Gut microbiota play an essential role in an organism’s health. The fecal metabolite profiling content reflects these microbiota-mediated physiological changes in various organisms, including fish. Therefore, metabolomics analysis of fish feces should provide insight into the dynamics linking physiology and gut microbiota. However, metabolites are often unstable in aquatic environments, making fecal metabolites difficult to examine in fish. In this study, a novel method using gas chromatography–mass spectrometry (GC–MS) was developed and optimized for the preparation of metabolomics samples from the feces of the marine fish, red sea bream (Pagrus major). The preparation methodology was optimized, focusing on rinsing frequency and rinsing solvent. Feces (collected within 4 h of excretion) were rinsed three times with sterilized 2.5% NaCl solution or 3.0% artificial seawater (ASW). Among the 86 metabolites identified in the NaCl-rinsed samples, 57 showed superior recovery to that in ASW-rinsed samples, indicating that NaCl is a better rinsing solvent, particularly for amino acids, organic acids, and fatty acids. To evaluate rinsing frequency, fecal samples were rinsed with NaCl solution 0, 1, 3, or 5 times. The results indicate that three or more rinses enabled robust and stable detection of metabolites encapsulated within the solid fecal residue. Furthermore, these data suggest that rinsing is unnecessary when studying sugars, amino acids, and sterols, again highlighting the need for appropriate rinsing solvent and frequency. This study provides further insight into the use of fecal samples to evaluate and promote fish health during farming and supports the application of this and similar analyses to study the effects of environmental fluctuations and/or contamination.

Publication date: 15 August 2018
Source:Journal of Chromatography B, Volume 1092

Author(s): Takeshi Hano, Mana Ito, Katsutoshi Ito, Motoharu Uchida

Gut microbiota play an essential role in an organism's health. The fecal metabolite profiling content reflects these microbiota-mediated physiological changes in various organisms, including fish. Therefore, metabolomics analysis of fish feces should provide insight into the dynamics linking physiology and gut microbiota. However, metabolites are often unstable in aquatic environments, making fecal metabolites difficult to examine in fish. In this study, a novel method using gas chromatography–mass spectrometry (GC–MS) was developed and optimized for the preparation of metabolomics samples from the feces of the marine fish, red sea bream (Pagrus major). The preparation methodology was optimized, focusing on rinsing frequency and rinsing solvent. Feces (collected within 4 h of excretion) were rinsed three times with sterilized 2.5% NaCl solution or 3.0% artificial seawater (ASW). Among the 86 metabolites identified in the NaCl-rinsed samples, 57 showed superior recovery to that in ASW-rinsed samples, indicating that NaCl is a better rinsing solvent, particularly for amino acids, organic acids, and fatty acids. To evaluate rinsing frequency, fecal samples were rinsed with NaCl solution 0, 1, 3, or 5 times. The results indicate that three or more rinses enabled robust and stable detection of metabolites encapsulated within the solid fecal residue. Furthermore, these data suggest that rinsing is unnecessary when studying sugars, amino acids, and sterols, again highlighting the need for appropriate rinsing solvent and frequency. This study provides further insight into the use of fecal samples to evaluate and promote fish health during farming and supports the application of this and similar analyses to study the effects of environmental fluctuations and/or contamination.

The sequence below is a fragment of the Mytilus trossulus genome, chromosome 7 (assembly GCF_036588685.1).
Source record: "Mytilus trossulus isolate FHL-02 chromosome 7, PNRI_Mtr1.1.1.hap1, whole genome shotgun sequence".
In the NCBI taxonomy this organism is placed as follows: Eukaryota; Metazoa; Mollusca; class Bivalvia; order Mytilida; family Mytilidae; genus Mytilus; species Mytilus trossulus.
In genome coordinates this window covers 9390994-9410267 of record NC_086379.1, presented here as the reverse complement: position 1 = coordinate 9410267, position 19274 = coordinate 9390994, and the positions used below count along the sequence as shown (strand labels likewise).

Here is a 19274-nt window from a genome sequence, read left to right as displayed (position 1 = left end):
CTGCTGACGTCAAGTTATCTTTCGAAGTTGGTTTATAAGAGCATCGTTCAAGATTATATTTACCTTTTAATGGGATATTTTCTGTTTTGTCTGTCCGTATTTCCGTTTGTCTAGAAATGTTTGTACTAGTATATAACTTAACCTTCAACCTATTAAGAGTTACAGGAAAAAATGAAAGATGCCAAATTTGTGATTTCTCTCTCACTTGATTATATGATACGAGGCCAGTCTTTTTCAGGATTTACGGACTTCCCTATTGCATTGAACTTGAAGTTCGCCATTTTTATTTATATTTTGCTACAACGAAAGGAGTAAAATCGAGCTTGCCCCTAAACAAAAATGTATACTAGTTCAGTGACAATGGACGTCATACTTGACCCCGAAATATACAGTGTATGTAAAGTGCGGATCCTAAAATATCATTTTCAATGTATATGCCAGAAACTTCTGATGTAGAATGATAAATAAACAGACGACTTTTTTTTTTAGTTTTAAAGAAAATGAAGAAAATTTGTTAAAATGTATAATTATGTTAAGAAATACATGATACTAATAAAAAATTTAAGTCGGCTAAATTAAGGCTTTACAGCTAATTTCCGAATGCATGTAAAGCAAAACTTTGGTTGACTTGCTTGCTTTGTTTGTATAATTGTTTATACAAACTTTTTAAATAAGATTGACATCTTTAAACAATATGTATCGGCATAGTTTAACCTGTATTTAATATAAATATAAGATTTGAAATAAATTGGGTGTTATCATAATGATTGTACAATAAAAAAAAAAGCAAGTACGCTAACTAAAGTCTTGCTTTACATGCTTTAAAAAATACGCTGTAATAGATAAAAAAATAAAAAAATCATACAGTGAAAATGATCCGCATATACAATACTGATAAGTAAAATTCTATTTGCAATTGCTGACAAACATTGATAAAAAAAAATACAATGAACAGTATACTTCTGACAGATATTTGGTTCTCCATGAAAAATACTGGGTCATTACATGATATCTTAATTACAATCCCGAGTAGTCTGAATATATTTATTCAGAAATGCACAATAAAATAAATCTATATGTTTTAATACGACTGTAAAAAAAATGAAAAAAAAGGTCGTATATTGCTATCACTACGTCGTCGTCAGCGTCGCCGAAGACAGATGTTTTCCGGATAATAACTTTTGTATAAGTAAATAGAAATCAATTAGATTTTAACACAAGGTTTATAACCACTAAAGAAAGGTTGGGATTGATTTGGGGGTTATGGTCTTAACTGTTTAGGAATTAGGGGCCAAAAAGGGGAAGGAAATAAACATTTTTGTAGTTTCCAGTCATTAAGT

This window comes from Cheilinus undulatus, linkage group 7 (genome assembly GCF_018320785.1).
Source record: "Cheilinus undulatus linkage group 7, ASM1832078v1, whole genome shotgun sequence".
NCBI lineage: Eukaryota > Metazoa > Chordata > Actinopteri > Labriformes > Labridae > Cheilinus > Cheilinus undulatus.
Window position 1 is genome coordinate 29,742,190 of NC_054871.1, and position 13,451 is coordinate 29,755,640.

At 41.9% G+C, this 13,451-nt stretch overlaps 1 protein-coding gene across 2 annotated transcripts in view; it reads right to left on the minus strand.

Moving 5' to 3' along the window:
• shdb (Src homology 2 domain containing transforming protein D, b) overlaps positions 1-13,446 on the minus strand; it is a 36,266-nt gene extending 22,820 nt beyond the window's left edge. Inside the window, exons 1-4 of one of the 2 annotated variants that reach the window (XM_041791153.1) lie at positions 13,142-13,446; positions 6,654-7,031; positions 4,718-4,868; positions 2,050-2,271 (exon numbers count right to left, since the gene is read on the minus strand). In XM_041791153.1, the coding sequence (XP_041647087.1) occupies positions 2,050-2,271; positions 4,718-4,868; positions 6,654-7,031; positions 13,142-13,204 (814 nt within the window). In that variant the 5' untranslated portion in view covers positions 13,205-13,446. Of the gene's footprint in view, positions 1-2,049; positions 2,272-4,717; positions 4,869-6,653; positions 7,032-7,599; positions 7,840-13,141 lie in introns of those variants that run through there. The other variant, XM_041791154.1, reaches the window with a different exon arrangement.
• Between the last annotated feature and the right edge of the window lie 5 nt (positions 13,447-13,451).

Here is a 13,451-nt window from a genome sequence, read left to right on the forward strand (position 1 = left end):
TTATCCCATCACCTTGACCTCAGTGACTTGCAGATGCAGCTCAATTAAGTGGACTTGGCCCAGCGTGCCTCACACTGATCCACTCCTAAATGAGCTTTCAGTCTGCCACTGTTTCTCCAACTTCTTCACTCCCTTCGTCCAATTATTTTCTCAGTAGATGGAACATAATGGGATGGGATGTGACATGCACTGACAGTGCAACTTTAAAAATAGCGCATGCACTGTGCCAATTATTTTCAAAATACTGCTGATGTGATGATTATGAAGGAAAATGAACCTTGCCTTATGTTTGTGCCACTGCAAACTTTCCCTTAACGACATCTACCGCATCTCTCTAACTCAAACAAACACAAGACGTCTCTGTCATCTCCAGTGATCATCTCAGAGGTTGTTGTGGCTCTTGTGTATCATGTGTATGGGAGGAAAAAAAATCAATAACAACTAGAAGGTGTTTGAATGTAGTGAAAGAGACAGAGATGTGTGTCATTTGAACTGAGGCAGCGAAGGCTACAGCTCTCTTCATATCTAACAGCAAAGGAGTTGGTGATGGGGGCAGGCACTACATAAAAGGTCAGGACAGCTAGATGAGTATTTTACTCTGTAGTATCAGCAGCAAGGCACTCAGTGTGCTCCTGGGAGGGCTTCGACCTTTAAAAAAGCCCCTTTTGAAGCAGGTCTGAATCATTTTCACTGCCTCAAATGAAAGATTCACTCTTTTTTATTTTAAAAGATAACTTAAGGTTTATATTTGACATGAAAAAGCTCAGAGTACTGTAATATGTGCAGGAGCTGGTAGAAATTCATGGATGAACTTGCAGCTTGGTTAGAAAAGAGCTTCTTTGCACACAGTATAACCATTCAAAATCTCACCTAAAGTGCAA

User-defined local stimulation of live tissue through a movable microfluidic port

Lab Chip, 2018, Advance ArticleDOI: 10.1039/C8LC00204E, PaperMegan A. Catterton, Austin F. Dunn, Rebecca R. PompanoA two-component, two-phase microfluidic device provides a movable port for user-selectable local stimulation of living tissue slices.To c…